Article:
"Perry Mason" The Case of the Ill-Fated Faker (TV Episode 1960) - Plot Summary Poster


Showing all 4 items
Jump to:


  • Perry must defend the secretary of a client whose wife and his con-man nephew tried to blackmail him. The murdered nephew's body is burned in a cabin fire but the secretary who delivered the payoff money is charged with shooting him.

  • Carl Gorman spats with his wife Alice over his ne'er-do-well nephew, Jim Ferris, who constantly asks for money to pay non-existent gambling debts. Unknown to Carl, Alice is having an affair with Ferris, who schemes with Stanley Piper to extort money from Carl. Ferris persuades Alice to join the venture. Carl consults with Perry Mason on how to deal with Jim. Alice calls Carl from their mountain cabin, pretending to be held for $80,000 by the gamblers who are after Jim. Carl sends his secretary, Betty Wilkins, with a briefcase full of cash to the cabin. After the money arrives, Piper, masked and armed, rushes in to claim the ransom, but Alice pulls a gun and accidentally shoots Jim. A kerosene lamp falls to the floor in the struggle and sets the cabin on fire. Alice escapes and arrives home incoherent. Betty sees the cabin in flames and finds a gun--her gun--outside the cabin. Carl asks Perry to defend Betty, who is soon arrested for murder.

  • Jim Ferris is something of a con man, making or taking money any easy way he can find. One of his favorite targets is his uncle Carl Gorman who is so fed up with his antics that he consults Perry Mason on what he might be able to do about him. What Gorman does't know is that his wife Alice is having an affair with Ferris and they've come up with a scheme to get $80,000 out of him. She's gone to their cabin in the woods and calls Carl to tell him that gamblers who are out to settle Jim debts are holding her and if he doesn't send the money her life will be in danger. Gorman sends out his secretary Betty Wilkins with the money but when the cabin burns to the ground and Ferris' body is found inside with a bullet in him, it's Betty who is charged with murder and Perry agrees to defend her.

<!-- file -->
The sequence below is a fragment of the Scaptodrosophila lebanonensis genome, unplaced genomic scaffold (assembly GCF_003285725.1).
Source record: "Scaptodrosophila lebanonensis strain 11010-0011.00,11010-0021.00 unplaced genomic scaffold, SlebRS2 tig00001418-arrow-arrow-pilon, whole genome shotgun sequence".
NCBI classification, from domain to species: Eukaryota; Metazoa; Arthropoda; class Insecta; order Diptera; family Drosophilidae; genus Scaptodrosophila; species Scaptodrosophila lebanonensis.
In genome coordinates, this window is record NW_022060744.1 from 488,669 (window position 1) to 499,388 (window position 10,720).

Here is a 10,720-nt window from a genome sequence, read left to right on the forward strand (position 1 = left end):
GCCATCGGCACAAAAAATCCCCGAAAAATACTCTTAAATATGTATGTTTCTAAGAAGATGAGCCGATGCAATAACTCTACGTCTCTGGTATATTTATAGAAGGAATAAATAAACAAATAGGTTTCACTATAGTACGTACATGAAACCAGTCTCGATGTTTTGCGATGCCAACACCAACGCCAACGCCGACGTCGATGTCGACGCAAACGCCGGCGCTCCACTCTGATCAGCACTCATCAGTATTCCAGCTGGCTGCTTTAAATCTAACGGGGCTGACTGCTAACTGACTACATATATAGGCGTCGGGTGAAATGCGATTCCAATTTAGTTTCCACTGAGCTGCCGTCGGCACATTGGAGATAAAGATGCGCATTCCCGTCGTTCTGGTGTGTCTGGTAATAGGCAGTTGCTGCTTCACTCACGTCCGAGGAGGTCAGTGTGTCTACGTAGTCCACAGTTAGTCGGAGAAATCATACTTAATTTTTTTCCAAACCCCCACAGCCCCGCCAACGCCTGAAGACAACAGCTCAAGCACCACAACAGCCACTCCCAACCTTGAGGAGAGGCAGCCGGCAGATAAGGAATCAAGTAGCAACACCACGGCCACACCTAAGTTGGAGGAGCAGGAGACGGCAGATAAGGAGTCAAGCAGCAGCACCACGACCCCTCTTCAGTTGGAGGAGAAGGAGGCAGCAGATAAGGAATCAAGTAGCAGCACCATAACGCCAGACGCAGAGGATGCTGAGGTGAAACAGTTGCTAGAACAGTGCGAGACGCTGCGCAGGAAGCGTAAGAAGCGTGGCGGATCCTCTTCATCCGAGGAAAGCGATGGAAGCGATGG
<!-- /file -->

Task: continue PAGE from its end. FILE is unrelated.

The synopsis below may give away important plot points.


  • Carl Gorman (Howard Petrie) argues with his wife Alice (June Dayton) over his ne'er-do-well nephew, Jim Ferris (William Campbell). Jim constantly asks for money that he never pays back. His favorite dodge is that he's heavily in debt to nonexistent gamblers. Carl is fed up with Jim, but Alice is more sympathetic. This is probably because she's secretly having an affair with Jim. She reluctantly gets involved with Jim's latest scheme to extort money from Carl. Unknown to her, Jim has a more enthusiastic accomplice in Stan Piper (James Anderson), a former employee of Carl's firm.

    Carl goes to Perry's office and describes some of Jim's antics. He mentions that even his secretary Betty Wilkins (Sue Randall, Leave it to Beaver's Miss Landers) was subjected to the gambling debt tale, upsetting her. He wants Perry to arrange to buy out Jim's small interest in the company through a dummy, and write the nephew out of his will. Perry mentions that taking money under false pretenses is theft, so he might be vulnerable to criminal prosecution. Carl seems interested in pursuing that, and Perry asks why Carl is suddenly interested in going after Jim this way after tolerating him for so long. Carl answers that Jim is his nephew, but enough is enough. He denies that Jim is blackmailing him. Perry says he'll look into the matter. After Carl leaves, Della wonders what hold Jim has on him.